« Invite Admiral Fallon to Tell Us if We're Safer | Main | Our Blabby Director of National Intelligence »

September 11, 2007


For some reason the "click here to view larger" link pops up two windows for me -- the correct one, plus an extra blank one you have to close to see the video. Sorry about that, but I'm so pleased with myself that the quicktime is embedded in the post that I'm going to quit while I'm ahead!

the presentations I have seen are high quality, but the "green screen" they used to put the speaker in front of the slides is poorly implemented. Even so, I plan on assigning some of these....

the third man, this is very much a first pass attempt -- the idea of having a speaker interact with his or her own slides seems obvious coming from the slick world of TV but it's pretty remarkable to see scientists getting in on the act! So, I'm sure it will improve with experience. I should add that it's not only the technology that's limiting here, but the scientists themselves -- most of them are completely unpracticed at giving a talk in front of a green screen, or at giving a seminar on video for a general audience for that matter!

In short, if it's true that politics is show business for ugly people, then you might say that science is politics for inarticulate people -- it's rare to find a good communicator, and videos like these show how even the cream of the crop are not at the level you're used to seeing on a PBS show. But these folks are the best, and they're very smart, so I expect the learning curve will be rapid. We've only begun to play with this medium...

let me know how they work for you as an assignment, I'd be interested in hearing reactions. And (this goes for all readers here) don't forget to leave feedback on the iBioSeminars site -- I think they will be interested to hear how people are using it & what kind of audience they're reaching, and to know what they can do better. Tell 'em you saw it at TNH ;)

Beg to differ, many of these folks are all exceptional communicators, that's why they were chosen. They also are so accustomed to lecturing and teaching - it is second nature. I just think they could have pulled it off better with a box on the side with the speaker and the slide. I just found the production techniques distracting from the solid presentations.

exactly -- like I said, these are the cream of the crop (there are many other scientists who are great researchers but poor communicators -- the ones represented in this series are the rare birds who do both well). And, yes, they're very used to lecturing with slides in a traditional seminar (or classroom) format, which I think is why you feel they'd be better off sticking with the speaker in one window and the slides next door -- that's the kind of talk they're giving. but, imo, the green screen production has a lot of possibilities once the scientists figure out how to modify their style to work better with it (and take the time to redesign their standard talk slides to make them better suited to interaction).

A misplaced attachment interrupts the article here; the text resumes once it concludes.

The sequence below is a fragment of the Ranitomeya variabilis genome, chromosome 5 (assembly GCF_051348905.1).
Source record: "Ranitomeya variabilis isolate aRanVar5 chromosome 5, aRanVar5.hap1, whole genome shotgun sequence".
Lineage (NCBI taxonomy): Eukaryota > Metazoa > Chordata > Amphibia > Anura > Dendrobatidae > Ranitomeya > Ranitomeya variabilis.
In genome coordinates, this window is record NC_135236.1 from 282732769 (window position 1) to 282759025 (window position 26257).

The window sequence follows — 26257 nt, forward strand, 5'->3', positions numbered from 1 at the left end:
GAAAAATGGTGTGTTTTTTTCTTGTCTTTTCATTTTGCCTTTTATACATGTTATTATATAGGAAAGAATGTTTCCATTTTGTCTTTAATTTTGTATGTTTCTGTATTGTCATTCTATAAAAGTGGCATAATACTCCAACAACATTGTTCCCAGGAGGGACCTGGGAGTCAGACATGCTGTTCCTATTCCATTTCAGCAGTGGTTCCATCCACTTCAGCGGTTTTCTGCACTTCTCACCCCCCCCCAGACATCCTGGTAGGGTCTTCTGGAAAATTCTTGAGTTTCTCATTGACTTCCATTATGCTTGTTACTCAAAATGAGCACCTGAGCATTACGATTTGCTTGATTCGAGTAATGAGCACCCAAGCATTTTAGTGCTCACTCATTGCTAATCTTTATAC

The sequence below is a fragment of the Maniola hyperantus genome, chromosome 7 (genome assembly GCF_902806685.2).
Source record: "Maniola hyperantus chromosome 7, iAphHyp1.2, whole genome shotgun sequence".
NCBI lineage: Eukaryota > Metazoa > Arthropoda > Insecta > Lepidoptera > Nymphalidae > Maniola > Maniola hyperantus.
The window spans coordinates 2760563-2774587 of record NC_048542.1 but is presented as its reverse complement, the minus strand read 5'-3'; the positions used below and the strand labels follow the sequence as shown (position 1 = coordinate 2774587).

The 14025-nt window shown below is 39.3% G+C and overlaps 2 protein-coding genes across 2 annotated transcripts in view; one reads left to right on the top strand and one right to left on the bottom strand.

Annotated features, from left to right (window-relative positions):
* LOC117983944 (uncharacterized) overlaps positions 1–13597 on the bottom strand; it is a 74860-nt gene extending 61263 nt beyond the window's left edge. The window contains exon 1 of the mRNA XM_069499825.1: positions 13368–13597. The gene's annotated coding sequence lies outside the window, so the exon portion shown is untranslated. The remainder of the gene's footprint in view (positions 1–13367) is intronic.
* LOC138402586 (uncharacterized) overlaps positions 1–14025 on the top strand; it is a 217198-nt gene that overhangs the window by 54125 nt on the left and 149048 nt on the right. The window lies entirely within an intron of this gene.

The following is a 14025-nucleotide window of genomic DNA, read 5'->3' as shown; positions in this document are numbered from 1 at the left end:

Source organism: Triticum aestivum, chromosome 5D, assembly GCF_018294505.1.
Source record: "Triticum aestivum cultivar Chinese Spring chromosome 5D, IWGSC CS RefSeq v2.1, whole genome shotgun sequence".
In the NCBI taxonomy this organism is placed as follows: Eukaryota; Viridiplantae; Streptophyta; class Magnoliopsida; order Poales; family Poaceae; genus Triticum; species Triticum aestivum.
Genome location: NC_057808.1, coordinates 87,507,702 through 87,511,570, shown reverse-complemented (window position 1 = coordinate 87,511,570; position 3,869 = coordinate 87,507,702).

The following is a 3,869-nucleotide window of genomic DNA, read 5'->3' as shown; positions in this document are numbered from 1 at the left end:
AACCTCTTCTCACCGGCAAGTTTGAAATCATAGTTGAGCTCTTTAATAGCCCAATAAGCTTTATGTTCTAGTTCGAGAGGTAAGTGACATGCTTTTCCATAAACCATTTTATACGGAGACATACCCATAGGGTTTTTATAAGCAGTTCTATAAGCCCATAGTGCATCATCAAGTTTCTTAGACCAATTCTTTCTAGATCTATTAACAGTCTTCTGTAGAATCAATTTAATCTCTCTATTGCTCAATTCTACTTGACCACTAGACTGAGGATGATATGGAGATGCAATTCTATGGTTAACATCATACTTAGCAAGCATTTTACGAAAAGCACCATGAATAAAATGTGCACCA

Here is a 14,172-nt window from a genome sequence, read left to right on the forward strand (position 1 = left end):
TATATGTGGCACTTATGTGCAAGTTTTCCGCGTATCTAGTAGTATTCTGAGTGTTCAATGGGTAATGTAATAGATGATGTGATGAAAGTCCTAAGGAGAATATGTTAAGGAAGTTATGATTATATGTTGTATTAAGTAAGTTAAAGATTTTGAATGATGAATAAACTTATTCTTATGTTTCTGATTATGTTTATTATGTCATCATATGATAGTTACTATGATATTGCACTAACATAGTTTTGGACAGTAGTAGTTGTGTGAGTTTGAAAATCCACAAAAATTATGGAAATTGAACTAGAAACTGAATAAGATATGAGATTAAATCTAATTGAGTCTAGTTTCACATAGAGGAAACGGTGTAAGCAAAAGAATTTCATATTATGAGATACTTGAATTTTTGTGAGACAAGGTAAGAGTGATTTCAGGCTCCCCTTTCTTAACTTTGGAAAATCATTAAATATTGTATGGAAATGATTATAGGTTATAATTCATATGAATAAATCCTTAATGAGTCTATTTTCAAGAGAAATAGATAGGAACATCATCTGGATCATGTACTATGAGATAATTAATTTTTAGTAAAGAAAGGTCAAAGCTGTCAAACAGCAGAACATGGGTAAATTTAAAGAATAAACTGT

or at least, that was the intention: (from the ASCB newsletter)

The format of iBioSeminars is unlike any academic Internet-based project to date. First, speakers are filmed in a studio. Using chroma key technology, the speaker is digitally superimposed on his/her PowerPoint slides, creating a personal and engaging visual format.

but like you said, it still feels funny. I think it's just that they're doing it for the first time and aren't used to that format yet. I think it will pay off once they adapt.

fyi, the "next generation" of this series is meant to have English and foreign-language subtitles available (the goal of the project is to increase access to high-quality seminars for the global community as well as the smaller, less high-profile US institutions that the top-tier speakers don't always make it to).

third man has a point - I've seen Elaine Fuchs work double screens in front of thousands with the style and elan of a David Copperfield, but she seems a little stilted here.

Regardless, they will get better, and these things will be fantastic archives of some of our top basic scientists at the top of their game

And don't forget that the ASCB are king heckfire lobbyists for NIH and NSF funding programs; they also have great highschool and minority outreach programs.

This from a card carrying member - and I'm not even American - ha!

thanks so much emptypockets!

here are two sites fwiw:


the archeology channel

I like the enormous hand that pops in and cleans the corner of my Quickview window at the beginning of the IGF-1 slide in the organism growth presentation.

This is one of my favorites, and you can have it come via email.

The comments to this entry are closed.

Where We Met

Blog powered by Typepad